The SEAT Mii has an official combined fuel economy of almost 70mpg – which, from a petrol engine, is highly impressive.
Yes, the SEAT Mii looks suspiciously like the Volkswagen up!, and that’s because it’s basically the same car – with a SEAT badge. The Skoda Citigo is also the same car, with – yes, you guessed it, a Skoda badge. The Volkswagen Group is doing very well – and this is why: it develops one platform, and sells three different cars. It’s an accountant’s dream.
Design & Engineering
The Volkswagen Group needed a city car so it developed the up! The original concept was rear-engined, but before production it became front-engined – effectively a scaled-down Polo. The up!, Mii and Citigo share the same basic engineering. Where they differ – slightly – is in their design. The Mii gets the new SEAT styling on the outside and on the inside. Design may be a subjective thing, but we don’t think that the Mii adds any design flair over the up! on the outside, and it certainly doesn’t on the inside. In fact the interior is one of the most bland and basic appearances that we’ve seen for a long time; it may appeal to people who want a cheap car and aren’t concerned about style, but young people wanting a funky design need to look elsewhere.
For a small car the Mii feels spacious inside. It’s possible to fit four adults without them having to be contortionists, and there’s even a good number of storage spaces inside for items such as drinks. Onto more trivial things, the steering wheel can’t be adjusted for reach, and we couldn’t find a clock anywhere on the dashboard.
SEAT Mii Driving Experience
The Mii certainly feels impressive for this class of car in terms of its build quality. But we can’t get away from the fact that as soon as you sit inside you’re faced with a very grey plastic dashboard, and that is ever-present in the driving experience. If you can look beyond this, then the Mii is lightweight, and that endows it with a fun-to-drive feel. There’s not much wrong with the driving experience as long as you look at the road and not at the dashboard – and as long as you’re not expecting sports car levels of performance (remember this is a 60 PS engine). With light steering the Mii is easy to drive around town and it has a comfortable ride. The three-cylinder engine is also quieter and more refined than similar units from some rivals.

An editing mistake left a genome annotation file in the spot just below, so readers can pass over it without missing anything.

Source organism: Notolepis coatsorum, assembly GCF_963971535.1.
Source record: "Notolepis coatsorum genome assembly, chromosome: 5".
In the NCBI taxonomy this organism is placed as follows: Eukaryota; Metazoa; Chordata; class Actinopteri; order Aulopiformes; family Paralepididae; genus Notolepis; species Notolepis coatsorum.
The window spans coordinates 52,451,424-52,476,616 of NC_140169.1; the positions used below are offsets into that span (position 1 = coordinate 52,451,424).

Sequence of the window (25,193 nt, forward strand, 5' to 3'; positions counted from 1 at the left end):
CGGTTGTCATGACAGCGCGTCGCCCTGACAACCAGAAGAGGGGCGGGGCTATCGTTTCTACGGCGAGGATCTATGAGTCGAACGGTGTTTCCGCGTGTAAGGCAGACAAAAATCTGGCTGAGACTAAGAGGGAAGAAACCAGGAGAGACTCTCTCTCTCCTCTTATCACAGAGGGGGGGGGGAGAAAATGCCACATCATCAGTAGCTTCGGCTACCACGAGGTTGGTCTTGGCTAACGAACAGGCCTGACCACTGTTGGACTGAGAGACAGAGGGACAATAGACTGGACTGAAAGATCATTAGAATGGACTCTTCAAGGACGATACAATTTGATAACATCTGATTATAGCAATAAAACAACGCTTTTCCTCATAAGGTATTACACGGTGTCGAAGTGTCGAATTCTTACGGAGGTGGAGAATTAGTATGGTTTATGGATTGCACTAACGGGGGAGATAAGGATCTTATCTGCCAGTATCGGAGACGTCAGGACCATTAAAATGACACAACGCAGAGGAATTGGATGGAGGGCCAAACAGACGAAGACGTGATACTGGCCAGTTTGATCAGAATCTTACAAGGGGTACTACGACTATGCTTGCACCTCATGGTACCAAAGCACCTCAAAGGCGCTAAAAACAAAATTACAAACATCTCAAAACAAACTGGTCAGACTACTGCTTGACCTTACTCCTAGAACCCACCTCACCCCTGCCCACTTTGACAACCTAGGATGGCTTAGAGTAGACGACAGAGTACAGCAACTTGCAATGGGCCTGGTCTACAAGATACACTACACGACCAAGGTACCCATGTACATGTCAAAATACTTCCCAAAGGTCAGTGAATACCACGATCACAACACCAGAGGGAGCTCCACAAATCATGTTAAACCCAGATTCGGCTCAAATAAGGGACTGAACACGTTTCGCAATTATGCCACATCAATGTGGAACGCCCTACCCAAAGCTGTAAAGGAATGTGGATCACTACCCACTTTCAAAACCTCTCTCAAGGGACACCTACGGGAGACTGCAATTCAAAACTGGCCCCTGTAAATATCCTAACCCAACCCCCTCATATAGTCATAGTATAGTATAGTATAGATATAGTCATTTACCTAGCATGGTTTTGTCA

SEAT Mii Economy and Emissions
The official economy of 68.9mpg – or 96g/km CO2 emissions – from a petrol engine is impressive. This is achieved by the combination of a three-cylinder, 999cc engine with a lightweight car. As is always the case with small petrol engines, our real-life economy didn’t come anywhere near the official economy figure. Most of our driving was (thankfully) around town; with no long runs to help edge the economy up, we averaged 45.4mpg.
Price, Equipment and Model Range
The basic price of the Mii Ecomotive is £9,180. This is slightly cheaper than the equivalent up! model which costs £9,440 (the cheapest SEAT Mii is £7925, and the Skoda Citigo is cheaper still, starting at £7630). Our test car had options of City Safety Assist (£200) and ‘Convenience Pack’, which includes cruise control, trip computer, front fog lamps, electrically adjustable heated door mirrors and rear parking sensors (£530) – taking the price of our test car to £9910. Although £10,000 for a new car is relatively affordable, you have to consider that there are some amazing cars that you could buy secondhand for £10,000.
The Mii has a very low insurance rating, road tax is free, and it’s also exempt from the London Congestion Charge. Company car tax benefit in kind is a very low 10%. So it’s going to be cheap to run.
There are four trim levels: S, Ecomotive, SE and Sport. The Ecomotive comes with air conditioning, electric front windows, remote central locking, stability control and a height-adjustable driver’s seat. Our up! test car had a satnav option, which worked well, but there was no such equipment in the Mii.
There’s also a 74bhp 1-litre petrol engine. This is the one to choose if you’re planning to drive outside of the city.
The Fiat Panda still remains our favourite city car, because it doesn’t feel like a city car.
The Volkswagen Group is highly successful, which suggests that it knows what it’s doing. So there are obviously people out there who they expect to buy the up!, the Mii, and the Citigo. The Mii has good points – it’s cheap to buy, cheap to run, it has good build quality, and the driving experience is good. However if the SEAT brand stands for emotion, there’s no emotion in any sort of uplifting way with this car. The exterior is bland, and the interior is bland to the point that we couldn’t live with it. If the car is designed to appeal to young people, then young people with no interest in any design flair must be the target audience. If the up! is the sensible family member, then the Mii should be the version with the outgoing Spanish personality. However this isn’t the case, and so we can only conclude that SEAT has missed an opportunity with this car. The SEAT Mii gets a Green Car Guide rating of 6 out of 10.